We wanted to take a moment to reassure parents that it's still safe to introduce allergens, namely peanut, during the Coronavirus pandemic.
To help we've turned to our medical advisor, pediatrician, and author of Eat the Eight - Preventing Food Allergy with Food and the Imperfect Art of Medicine Dr. Ron Sunog to help address some concerns parents might be facing.
Here's what Dr. Ron had to say:
Is it safe to introduce allergens to my baby during the Coronavirus outbreak - given it would be riskier to go to the ER in case of a reaction?
The risk of an allergic reaction for low-risk infants—no eczema or egg allergy—is very low, and parents should not hesitate to introduce any food. The benefits of eating the most common food allergens are much higher than the risks.
Corona needs to be taken seriously, but risks and benefits must always be weighed. Doctors office visits are limited these days in order to maintain proper social distancing, but there remain good reasons to go to the doctors office, such as having infants get their vaccines. (No point in avoiding Corona, only to get Whooping Cough.) The likelihood of a reaction to food is low, but should it occur, give Benadryl and either go to the ER if there is difficulty breathing (rare), or call your child's pediatrician's office to arrange a safe urgent visit.
High risk infants—with eczema and/or egg allergy—are at significant risk of peanut allergy. With severe eczema, the risk of peanut allergy is over 20%. I would not ignore the risk of a "lifetime sentence" of peanut avoidance, even in the age of Corona. Call your doctor to arrange a peanut allergy test to make sure that your infant is not already allergic. This can be a blood test at the lab or skin test at the allergist's office. With proper planning—minimizing contact with others—these visits can be very low risk. If the tests are negative, have them eat Puffworks baby!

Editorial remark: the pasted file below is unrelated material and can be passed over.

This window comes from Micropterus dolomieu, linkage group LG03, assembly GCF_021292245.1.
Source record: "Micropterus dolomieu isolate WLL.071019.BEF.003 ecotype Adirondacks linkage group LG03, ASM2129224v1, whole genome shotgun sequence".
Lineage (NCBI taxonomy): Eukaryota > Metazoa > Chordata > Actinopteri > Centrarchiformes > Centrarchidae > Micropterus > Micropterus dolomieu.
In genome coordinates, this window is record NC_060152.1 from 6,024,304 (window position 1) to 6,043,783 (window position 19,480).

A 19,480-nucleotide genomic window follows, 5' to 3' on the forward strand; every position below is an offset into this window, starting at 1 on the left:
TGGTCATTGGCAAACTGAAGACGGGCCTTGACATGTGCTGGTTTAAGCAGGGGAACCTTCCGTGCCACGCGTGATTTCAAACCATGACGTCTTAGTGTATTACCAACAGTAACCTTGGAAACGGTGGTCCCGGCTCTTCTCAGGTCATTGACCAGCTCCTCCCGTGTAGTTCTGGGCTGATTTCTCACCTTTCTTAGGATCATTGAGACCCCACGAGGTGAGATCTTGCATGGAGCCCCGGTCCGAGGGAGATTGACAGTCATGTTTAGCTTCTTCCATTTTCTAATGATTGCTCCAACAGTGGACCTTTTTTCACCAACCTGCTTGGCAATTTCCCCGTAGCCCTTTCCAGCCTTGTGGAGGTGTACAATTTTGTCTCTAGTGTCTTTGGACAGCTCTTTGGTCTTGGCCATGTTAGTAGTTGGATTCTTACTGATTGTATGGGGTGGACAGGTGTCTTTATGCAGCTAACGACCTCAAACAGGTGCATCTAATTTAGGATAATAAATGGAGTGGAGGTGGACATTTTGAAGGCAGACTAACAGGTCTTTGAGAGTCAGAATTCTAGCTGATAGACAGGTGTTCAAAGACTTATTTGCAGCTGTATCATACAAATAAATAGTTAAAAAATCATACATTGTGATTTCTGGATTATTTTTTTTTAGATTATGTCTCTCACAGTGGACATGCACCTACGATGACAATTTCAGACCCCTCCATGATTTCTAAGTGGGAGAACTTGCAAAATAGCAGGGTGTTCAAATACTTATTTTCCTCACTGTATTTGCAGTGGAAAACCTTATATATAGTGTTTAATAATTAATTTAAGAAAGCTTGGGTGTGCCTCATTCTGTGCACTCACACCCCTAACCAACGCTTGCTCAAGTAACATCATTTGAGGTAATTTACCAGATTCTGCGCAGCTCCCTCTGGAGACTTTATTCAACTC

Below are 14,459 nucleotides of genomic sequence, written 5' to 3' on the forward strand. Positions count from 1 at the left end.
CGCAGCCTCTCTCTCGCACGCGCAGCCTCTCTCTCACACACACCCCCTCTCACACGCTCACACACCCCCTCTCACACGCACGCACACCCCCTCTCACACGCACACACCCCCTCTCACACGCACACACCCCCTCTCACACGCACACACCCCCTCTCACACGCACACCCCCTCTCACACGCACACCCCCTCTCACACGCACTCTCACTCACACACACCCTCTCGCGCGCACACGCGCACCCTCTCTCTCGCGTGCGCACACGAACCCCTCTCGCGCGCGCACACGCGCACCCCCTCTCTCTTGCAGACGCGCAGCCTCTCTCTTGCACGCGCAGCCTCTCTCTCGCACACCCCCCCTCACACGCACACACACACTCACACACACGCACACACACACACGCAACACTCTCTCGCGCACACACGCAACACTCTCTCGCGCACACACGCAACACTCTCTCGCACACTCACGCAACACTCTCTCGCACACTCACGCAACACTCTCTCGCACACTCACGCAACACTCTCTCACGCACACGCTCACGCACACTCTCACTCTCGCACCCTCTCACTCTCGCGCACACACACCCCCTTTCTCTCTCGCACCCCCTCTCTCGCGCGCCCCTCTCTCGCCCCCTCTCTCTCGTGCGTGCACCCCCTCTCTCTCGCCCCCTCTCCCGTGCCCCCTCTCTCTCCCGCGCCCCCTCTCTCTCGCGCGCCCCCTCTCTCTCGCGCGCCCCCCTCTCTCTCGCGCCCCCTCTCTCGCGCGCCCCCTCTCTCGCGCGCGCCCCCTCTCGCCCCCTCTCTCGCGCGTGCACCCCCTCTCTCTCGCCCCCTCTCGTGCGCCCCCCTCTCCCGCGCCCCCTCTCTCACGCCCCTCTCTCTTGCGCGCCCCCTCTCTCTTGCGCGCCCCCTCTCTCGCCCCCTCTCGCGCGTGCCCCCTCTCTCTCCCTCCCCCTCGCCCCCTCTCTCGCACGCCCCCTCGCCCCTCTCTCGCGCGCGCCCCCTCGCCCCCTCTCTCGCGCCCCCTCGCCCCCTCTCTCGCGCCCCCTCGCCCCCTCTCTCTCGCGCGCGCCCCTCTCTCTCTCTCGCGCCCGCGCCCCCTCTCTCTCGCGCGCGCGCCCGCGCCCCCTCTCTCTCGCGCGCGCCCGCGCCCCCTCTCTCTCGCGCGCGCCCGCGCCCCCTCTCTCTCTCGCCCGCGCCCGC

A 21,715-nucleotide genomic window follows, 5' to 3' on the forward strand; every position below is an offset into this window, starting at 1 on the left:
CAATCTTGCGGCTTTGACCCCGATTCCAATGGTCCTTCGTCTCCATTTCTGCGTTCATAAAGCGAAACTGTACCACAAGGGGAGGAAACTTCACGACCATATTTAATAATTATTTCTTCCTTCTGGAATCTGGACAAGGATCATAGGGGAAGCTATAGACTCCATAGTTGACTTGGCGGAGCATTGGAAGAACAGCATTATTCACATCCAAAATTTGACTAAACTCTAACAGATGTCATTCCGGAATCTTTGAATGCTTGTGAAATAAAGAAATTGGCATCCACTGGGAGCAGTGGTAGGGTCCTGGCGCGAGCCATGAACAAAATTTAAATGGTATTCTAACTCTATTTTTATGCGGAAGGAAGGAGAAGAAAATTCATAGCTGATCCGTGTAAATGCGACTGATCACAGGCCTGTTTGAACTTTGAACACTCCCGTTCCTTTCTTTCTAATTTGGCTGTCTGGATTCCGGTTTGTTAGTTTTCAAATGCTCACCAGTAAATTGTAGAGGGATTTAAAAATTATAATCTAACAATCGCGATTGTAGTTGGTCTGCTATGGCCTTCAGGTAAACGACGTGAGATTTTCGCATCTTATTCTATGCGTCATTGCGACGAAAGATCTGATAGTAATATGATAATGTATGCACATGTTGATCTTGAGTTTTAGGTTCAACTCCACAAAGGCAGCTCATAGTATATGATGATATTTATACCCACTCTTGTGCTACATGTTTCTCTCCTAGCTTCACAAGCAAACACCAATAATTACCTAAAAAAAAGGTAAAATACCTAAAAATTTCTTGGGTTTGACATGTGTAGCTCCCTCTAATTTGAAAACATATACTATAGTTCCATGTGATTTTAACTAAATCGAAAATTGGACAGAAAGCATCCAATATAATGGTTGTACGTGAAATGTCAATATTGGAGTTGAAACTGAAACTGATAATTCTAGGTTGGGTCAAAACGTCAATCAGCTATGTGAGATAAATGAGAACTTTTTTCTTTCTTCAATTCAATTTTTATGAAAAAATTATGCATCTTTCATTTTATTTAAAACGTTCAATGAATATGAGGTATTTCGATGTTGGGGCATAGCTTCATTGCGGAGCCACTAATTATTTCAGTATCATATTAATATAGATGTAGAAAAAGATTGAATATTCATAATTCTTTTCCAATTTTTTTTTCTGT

What if my baby has a reaction? Can I do anything at home to lessen the severity of possible symptoms?
It's a good idea to have Benadryl on hand - for all families. The dosage is about 1 mg/kg, but it's a good idea to check with your doctor on what is safe to administer based on your baby's weight before you attempt to introduce allergenic foods, if you're unsure.
For more dialogue around this topic, check out @babyledweanteam's IGTV episode where Katie Ferraro, a dietitian and infant feeding specialist, and mother of seven chats with Dr. Sunog on this topic.
If you have more specific questions for Dr. Ron we might have missed, feel free to reach out to us at email@example.com and we will put you in-touch with him directly!
Stay safe and healthy everyone - and don't forget to wash everyone's hands before eating anything!